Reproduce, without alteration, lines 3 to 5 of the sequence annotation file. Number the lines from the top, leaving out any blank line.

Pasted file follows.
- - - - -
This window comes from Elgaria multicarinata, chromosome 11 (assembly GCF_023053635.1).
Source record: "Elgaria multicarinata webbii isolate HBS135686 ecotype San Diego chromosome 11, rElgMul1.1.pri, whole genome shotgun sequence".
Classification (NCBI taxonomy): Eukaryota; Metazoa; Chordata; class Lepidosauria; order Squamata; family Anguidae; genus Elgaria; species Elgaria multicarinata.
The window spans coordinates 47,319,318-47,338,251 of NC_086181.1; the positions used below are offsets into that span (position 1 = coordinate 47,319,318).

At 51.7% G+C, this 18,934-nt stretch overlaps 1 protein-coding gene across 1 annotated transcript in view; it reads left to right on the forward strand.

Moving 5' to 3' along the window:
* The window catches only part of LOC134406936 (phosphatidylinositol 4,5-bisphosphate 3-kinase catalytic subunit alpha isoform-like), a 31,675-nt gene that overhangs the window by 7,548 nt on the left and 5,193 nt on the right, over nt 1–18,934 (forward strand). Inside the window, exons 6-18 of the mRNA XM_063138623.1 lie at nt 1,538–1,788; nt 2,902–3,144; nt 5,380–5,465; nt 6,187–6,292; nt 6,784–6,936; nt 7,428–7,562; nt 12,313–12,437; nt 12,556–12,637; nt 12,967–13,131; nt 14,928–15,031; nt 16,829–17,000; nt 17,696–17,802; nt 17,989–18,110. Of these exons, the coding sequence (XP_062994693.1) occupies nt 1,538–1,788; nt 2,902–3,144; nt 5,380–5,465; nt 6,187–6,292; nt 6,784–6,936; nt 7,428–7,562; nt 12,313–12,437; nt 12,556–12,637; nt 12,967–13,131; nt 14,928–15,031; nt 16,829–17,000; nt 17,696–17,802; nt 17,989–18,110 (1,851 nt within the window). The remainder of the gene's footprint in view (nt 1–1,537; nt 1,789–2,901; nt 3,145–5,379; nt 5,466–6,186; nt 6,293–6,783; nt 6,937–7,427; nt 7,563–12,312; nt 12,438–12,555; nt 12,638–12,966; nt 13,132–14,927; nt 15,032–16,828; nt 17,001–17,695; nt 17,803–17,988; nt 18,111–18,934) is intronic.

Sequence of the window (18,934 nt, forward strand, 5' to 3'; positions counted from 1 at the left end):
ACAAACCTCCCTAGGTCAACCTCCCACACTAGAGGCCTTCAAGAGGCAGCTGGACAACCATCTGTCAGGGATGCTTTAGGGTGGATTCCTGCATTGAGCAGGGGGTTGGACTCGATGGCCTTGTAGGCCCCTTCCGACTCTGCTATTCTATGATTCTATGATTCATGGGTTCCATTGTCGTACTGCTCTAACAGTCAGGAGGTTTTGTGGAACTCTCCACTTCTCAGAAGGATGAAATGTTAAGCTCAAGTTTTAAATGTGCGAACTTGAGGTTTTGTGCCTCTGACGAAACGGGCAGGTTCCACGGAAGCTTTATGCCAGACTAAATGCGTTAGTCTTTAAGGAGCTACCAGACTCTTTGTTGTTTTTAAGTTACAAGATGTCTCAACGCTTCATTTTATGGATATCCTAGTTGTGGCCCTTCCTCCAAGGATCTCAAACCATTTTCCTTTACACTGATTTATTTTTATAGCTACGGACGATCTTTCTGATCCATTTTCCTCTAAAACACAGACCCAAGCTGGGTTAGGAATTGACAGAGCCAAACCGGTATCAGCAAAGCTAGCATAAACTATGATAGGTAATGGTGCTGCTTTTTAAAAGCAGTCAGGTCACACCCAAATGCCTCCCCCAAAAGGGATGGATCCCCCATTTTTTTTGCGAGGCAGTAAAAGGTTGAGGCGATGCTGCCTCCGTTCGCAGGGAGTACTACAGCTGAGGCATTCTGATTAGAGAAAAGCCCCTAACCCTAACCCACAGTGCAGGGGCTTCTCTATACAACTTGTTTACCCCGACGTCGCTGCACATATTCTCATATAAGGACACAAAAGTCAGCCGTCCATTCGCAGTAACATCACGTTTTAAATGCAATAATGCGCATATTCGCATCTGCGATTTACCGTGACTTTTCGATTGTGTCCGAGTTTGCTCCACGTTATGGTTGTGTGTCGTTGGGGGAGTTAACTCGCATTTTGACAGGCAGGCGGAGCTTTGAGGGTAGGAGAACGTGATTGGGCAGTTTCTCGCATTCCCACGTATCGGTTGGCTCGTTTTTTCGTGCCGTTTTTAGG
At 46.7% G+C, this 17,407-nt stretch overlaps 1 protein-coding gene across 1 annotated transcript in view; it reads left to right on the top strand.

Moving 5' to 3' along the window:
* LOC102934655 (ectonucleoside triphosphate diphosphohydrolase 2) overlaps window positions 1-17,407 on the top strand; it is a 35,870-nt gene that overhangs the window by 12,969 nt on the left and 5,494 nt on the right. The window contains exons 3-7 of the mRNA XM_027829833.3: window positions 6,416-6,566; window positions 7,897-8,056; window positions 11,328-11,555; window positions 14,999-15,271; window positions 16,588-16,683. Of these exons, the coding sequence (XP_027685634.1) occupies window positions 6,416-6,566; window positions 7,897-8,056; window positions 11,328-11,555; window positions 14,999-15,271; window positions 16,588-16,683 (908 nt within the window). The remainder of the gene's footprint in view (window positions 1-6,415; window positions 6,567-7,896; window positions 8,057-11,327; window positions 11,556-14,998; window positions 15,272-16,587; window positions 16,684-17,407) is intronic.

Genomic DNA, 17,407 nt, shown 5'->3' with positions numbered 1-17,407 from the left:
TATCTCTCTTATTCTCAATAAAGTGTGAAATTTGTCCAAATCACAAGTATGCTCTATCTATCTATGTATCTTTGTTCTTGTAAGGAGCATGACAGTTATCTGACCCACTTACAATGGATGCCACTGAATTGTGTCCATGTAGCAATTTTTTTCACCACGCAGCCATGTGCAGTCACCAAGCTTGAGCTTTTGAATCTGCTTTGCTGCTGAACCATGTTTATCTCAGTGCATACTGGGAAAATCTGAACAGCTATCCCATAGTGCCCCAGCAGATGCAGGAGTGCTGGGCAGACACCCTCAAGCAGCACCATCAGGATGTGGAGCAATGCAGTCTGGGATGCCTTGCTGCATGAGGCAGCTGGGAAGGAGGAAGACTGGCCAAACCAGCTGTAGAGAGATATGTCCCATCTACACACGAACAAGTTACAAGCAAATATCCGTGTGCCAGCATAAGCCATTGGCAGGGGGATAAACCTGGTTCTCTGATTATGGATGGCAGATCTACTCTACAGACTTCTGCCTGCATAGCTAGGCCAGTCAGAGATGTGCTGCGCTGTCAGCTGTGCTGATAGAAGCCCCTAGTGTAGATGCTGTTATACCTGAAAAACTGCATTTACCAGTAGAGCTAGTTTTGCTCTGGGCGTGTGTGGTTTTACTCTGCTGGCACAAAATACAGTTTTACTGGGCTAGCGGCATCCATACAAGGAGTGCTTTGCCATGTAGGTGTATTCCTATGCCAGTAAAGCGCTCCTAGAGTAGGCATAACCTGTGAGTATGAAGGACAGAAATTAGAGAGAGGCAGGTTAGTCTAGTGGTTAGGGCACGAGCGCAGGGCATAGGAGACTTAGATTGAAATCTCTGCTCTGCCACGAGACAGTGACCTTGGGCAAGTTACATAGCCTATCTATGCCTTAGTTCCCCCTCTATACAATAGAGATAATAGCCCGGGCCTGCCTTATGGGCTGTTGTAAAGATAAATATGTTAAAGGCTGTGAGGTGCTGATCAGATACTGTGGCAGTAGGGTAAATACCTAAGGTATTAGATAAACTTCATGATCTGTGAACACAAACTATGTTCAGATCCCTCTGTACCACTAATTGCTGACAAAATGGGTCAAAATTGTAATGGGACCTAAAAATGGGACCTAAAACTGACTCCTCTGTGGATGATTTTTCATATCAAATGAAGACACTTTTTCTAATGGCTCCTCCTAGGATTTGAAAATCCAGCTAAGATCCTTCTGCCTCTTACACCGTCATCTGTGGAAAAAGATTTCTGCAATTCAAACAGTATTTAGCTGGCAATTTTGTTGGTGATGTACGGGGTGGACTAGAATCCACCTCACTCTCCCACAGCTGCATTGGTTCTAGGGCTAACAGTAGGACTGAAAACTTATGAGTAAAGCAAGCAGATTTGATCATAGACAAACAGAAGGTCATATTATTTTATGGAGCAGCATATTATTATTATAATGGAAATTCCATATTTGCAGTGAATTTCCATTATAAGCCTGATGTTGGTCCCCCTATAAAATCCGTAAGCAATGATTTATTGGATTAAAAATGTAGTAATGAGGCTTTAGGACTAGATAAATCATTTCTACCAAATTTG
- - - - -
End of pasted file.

Classification (NCBI taxonomy): Eukaryota; Metazoa; Chordata; class Lepidosauria; order Squamata; family Anguidae; genus Elgaria; species Elgaria multicarinata.
The window spans coordinates 47,319,318-47,338,251 of NC_086181.1; the positions used below are offsets into that span (position 1 = coordinate 47,319,318).

At 51.7% G+C, this 18,934-nt stretch overlaps 1 protein-coding gene across 1 annotated transcript in view; it reads left to right on the forward strand.